What is an agent-based approach for monitoring and control solutions?

That question came up in one of my discussions on container security solutions over two weeks ago. Though I gave my perspective and opinion while answering that question, I decided to understand better where that question was coming from, so that I could answer such questions in a more convincing and pointed way in the future. In order to do that, I quickly looked at the various monitoring solutions from the past two decades, the technological approach taken by them, and the marketing claims that went along with them. What I discovered is something that I thought is worth sharing through a blog post.


What is an agent?

A computer application designed to automate certain tasks (as gathering information online)

That’s the definition from Webster, at least the one most relevant to our discussion. However, this definition doesn’t throw any light on what is an agent based approach for monitoring solutions: where can the agent application be running? should it run completely outside of the entity it is collecting the information about, or can it run inside the entity being monitored in order to be called an agent? should it be running on the same machine or node as the entity itself, or can it run remotely while still collecting and processing monitoring data about the entity?

Additionally, is a monitoring agent one that collects and processes information about the entity, or is the processing part itself should be referred to as an agent? what should the collection part be referred to as then — probes?


It’s all about perspective

As with many things in life, the perspective — and agenda (read marketing :^)) — defines what’s an agent versus what’s not. If we take the messaging for various solutions over the years into account, the consensus (though I don’t quite agree with it) on the high-level definition of the term agent seems to be that: a program which collects and processes information about the entity while running within that entity itself. To be more specific with an example, an SNMP agent runs on the machine about which it collects the information and sends to a server. Similarly, a Virtual Machine (VM) monitoring agent is one that runs within the VM itself. So, interestingly enough, if a program collects information about multiple VMs while being outside those VMs (say, in the hypervisor that facilitates those VMs) it is not referred to as an agent, but as an agentless approach to monitoring the VMs. Same with containers — if the monitoring program runs in the underlying OS (as a kernel module) or alongside the containers being monitored (as a Privileged Container), it’s being defined as an agentless approach to monitoring the containers. These definitions cause confusion among customers who are trying to compare and contrast different solutions that would best suit their requirements.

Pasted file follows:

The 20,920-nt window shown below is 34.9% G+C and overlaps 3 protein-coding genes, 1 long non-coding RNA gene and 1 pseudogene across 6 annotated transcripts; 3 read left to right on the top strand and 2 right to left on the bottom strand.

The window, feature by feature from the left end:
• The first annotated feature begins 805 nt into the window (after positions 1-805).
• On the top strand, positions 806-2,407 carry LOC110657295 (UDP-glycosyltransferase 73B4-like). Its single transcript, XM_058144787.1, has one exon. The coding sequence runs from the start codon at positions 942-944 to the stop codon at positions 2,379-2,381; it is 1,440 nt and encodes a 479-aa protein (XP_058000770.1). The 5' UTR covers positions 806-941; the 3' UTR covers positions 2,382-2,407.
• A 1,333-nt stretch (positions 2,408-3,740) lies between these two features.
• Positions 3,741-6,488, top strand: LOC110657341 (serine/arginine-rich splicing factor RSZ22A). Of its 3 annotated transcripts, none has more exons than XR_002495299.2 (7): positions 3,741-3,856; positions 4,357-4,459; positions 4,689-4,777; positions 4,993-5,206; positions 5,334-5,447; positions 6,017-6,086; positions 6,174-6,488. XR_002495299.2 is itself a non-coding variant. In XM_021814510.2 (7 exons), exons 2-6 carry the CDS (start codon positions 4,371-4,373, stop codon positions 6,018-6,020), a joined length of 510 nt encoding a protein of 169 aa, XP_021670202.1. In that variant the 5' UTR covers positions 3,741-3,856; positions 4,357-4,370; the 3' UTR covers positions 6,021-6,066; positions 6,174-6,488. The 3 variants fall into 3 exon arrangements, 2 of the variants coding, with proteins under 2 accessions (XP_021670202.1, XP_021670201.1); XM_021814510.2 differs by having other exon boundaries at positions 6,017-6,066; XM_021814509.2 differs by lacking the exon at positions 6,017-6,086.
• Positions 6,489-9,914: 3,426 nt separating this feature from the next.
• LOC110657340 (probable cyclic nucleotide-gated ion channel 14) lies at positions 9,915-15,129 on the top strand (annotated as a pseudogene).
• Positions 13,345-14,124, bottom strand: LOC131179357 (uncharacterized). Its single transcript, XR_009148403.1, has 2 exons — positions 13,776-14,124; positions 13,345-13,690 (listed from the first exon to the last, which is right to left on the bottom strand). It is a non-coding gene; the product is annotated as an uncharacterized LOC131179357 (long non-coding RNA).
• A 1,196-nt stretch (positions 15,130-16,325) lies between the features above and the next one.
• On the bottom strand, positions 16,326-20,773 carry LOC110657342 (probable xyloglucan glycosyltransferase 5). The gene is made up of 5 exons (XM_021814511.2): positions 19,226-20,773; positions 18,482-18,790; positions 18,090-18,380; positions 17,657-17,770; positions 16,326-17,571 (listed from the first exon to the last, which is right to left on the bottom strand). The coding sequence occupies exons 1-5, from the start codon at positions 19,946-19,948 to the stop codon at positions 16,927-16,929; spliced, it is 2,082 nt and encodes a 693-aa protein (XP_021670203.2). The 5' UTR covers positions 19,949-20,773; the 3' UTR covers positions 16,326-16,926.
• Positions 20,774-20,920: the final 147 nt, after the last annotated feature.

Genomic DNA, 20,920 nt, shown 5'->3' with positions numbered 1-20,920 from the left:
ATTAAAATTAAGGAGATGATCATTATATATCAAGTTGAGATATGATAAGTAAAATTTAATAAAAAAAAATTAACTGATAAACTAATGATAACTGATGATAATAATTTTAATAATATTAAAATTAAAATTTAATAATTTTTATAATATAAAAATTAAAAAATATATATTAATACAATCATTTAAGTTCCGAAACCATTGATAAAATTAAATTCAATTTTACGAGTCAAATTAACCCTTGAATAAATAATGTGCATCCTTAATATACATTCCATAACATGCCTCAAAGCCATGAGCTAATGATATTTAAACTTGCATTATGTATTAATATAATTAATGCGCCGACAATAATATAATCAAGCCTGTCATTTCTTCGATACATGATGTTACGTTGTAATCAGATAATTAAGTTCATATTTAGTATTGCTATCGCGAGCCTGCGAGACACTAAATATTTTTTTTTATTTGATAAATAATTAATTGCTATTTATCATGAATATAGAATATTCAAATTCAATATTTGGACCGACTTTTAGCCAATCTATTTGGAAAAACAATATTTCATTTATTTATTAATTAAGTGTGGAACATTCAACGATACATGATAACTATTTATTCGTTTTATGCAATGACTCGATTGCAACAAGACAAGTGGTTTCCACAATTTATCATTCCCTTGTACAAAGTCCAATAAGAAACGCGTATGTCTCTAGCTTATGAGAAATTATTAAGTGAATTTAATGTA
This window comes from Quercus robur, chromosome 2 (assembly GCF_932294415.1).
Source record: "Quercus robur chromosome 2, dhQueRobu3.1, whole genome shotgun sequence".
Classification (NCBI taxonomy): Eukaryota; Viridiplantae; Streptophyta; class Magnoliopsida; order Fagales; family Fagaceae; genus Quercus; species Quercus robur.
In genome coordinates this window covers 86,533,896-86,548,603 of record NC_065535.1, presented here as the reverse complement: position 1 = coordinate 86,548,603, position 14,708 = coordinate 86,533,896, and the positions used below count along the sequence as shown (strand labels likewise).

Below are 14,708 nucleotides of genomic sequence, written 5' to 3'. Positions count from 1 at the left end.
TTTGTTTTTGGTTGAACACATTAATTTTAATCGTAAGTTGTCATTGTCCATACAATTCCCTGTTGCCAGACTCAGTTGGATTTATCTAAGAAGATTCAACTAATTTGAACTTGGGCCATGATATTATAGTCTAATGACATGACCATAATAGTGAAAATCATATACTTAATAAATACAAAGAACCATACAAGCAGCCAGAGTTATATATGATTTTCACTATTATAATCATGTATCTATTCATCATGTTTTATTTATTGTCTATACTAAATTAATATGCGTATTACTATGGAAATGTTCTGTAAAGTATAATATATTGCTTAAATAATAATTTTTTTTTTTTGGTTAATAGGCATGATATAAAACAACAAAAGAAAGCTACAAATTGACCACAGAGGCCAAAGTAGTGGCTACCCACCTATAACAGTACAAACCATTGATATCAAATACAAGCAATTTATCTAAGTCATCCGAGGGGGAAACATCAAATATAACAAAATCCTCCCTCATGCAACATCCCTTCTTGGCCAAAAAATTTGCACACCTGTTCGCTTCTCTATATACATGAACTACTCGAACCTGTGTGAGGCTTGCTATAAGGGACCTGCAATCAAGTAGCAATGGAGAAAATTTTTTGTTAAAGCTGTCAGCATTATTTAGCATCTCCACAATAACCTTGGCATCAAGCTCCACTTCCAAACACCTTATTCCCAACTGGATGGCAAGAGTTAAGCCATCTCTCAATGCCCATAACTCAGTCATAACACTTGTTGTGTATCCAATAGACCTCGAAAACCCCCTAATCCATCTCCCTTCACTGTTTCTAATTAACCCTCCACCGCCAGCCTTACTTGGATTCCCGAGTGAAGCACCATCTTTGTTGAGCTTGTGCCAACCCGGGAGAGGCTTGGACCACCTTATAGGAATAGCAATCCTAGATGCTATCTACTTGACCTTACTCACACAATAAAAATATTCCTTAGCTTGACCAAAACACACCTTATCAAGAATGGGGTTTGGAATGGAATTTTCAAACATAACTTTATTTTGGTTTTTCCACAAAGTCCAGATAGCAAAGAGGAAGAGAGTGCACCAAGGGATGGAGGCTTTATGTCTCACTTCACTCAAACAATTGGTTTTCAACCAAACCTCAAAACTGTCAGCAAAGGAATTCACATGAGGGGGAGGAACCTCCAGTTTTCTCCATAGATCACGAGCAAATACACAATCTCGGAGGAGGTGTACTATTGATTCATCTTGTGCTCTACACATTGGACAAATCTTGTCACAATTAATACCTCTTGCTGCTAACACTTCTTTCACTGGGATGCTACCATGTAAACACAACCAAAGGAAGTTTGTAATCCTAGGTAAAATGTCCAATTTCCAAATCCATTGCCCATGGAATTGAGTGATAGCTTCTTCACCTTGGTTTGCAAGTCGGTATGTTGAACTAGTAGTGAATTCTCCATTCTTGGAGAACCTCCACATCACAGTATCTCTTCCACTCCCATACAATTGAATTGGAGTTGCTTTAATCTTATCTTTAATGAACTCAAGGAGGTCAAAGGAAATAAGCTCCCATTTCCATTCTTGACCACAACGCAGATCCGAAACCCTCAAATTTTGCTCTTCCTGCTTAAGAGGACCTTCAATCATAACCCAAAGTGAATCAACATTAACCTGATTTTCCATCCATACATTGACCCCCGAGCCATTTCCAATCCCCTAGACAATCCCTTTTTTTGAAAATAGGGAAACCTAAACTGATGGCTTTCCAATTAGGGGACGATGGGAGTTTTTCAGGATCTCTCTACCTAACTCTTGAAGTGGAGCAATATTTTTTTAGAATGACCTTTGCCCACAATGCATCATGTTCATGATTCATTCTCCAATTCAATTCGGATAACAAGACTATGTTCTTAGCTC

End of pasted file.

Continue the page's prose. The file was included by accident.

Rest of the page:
Hence, before things go out of control with various classifications and definitions in the nascent container ecosystem, I have taken the liberty of defining what an agent is, and other relevant terms.

Agent: An application/code/program that does some processing on the information that is collected from or about the entity being monitored, regardless of whether that program is running within the entity or outside of it. The collection mechanism could be internal or external to the entity.

Proxy: What if the agent doesn’t process the collected information but just bundles and forwards it to some other place for processing? In that scenario, let’s define that program as a proxy, as all its doing is forwarding the collected information.

Probes: How about the collection mechanism? The mechanism or “inserts” in the entity that are used to gather information from various parts of the entity are the probes. Probes are lightweight inserts that collect very fine-grained and specific information from each part, of interest, of the entity and send them to an agent for processing, or to a proxy for forwarding them along to another location for processing.

Of course, probes — and their location and presence deep in the entity — could also be used for enforcing certain policies, and hence behavior, on the entity. But, that’s a topic for another blog :^)

* Picture credit: By http://en.wikipedia.org/wiki/Image:Willem_Einthoven_ECG.jpg, Public Domain, https://commons.wikimedia.org/w/index.php?curid=1153294